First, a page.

The entire universe is pretty much aware that when it comes to Chicago, there is a distance between political reason and justice. This morning after awaking from a wonderful relaxing Obama free holiday weekend, I open the Chicago Tribune to find this story about former Illinois Governor Rod Blagojevich:
Anti-corruption law: Supreme Court decision could derail ex-Gov. Rod Blagojevich’s trial
Justices are asked to scale back or strike down prosecutors’ key tool for public corruption cases
November 30, 2009
By David G. Savage
WASHINGTON — The nation’s most potent law against public corruption could be in danger of being scaled back or struck down by the Supreme Court, threatening a series of high-profile cases, including those of former Gov. Rod Blagojevich, the Washington lobbyists who worked for Jack Abramoff and several jailed corporate chiefs.At issue in court arguments in early December is a ban on “honest-services fraud,” often used against public officials who accept money, free tickets or well-paying jobs for their spouses and children in cases where bribery cannot be proved.”In Chicago, this was our go-to statute. Every major public corruption case in the last 10 years relied heavily on an honest-services charge,” said Patrick Collins, formerly a top anti-corruption prosecutor for U.S. Attorney Patrick Fitzgerald in Chicago. These cases include the conviction of former Gov. George Ryan.The trial of Blagojevich is set to begin in June, but Collins said it could be derailed by a high court decision. “If the court were to gut the statute, the prosecution would have to think long and hard about how to restructure the case. (Honest-services fraud) is the core operating theory of the case,” he said.In Washington, anti-corruption activists fear the court’s ruling could take away from prosecutors their best tool for combating the culture of gift giving and cozy deals between lobbyists and members of Congress and their staffs.”It would undercut public corruption cases across the board,” if the court struck down the law against honest-services fraud, said Melanie Sloan, executive director of Citizens for Responsibility and Ethics in Washington.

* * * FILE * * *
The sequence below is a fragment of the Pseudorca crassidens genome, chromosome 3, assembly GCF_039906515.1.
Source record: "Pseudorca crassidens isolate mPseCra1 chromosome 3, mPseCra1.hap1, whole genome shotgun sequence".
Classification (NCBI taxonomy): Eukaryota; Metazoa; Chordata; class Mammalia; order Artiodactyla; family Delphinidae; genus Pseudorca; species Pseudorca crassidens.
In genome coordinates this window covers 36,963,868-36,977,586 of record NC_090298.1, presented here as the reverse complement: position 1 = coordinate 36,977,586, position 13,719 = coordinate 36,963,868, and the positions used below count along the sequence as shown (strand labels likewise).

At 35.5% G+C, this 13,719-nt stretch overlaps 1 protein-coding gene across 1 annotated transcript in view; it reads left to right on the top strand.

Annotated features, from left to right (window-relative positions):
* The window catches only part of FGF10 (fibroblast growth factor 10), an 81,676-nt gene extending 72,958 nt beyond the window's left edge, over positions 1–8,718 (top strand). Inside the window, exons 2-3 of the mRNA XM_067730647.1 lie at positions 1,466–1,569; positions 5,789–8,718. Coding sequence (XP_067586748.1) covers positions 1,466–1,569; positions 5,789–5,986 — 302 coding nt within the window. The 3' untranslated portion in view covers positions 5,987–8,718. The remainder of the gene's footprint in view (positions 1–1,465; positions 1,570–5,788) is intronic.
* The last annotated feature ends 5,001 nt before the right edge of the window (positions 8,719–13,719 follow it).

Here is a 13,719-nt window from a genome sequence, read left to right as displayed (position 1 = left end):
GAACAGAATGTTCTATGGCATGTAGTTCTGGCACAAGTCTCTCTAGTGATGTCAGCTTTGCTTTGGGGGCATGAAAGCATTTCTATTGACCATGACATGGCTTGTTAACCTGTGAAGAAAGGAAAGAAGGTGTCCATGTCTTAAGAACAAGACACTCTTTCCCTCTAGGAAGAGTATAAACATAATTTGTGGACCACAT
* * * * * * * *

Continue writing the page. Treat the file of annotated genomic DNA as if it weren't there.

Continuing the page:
Opponents say honest-services fraud is vague and ill-defined. It fails to spell out, for example, the point when a friendship turns into a criminal scheme. Julian Solotorovsky, another former federal prosecutor in Chicago, said the court should strike down the law and force Congress to spell out what is a crime. “There is no vaguer statute on the books than this one,” he said. “I’m surprised it’s taken 21 years to get this before the Supreme Court.”
In New York, the former state Senate Majority Leader Joseph Bruno is on trial in an honest-services fraud case for allegedly obtaining $3.2 million in private consulting fees from clients who had business before the legislature. His fate is before the jury.
Last month, a jury in Washington was told Abramoff’s lobbying operation spent more than $5 million between 2000 and 2005 doling out free tickets to sporting events and concerts for members of Congress and their staffs. But the jury could not reach a verdict on a series of honest-services fraud charges against Kevin Ring, a former congressional staffer who worked for Abramoff. The judge put off a retrial until the Supreme Court rules on the law.
In recent decades the Supreme Court has made prosecuting public officials more difficult.
My reaction to this story while seemingly defeatist, should be understandable when one takes into consideration where I live. Blago will get off free as a bird. If corrupt Illinois politicians actually went to and stayed in jail, would we really have corrupt Illinois politicians???
I have a very clear idea that Illinois is a lost cause. The citizens of the “Land of Lincoln” will continue to elect corrupt Democratic politicians such as Blago, Daley, Todd “sales tax 10.25%” Stroger, and others I will not mention. Despite Stroger’s veto of the tax roll back, he remains on the Democratic primary ballot for Cook County Board President. His challenger Cook County Clerk, Dorothy Brown, withdrew from the race after withdrawing her challenge to signatures on Stroger’s nominating petitions. Interestingly, the only “corrupt” Illinois politician that has remained in jail is former Gov. George Ryan who is a Republican. Gee, I wonder what that is all about?
Autographed Letter Signed,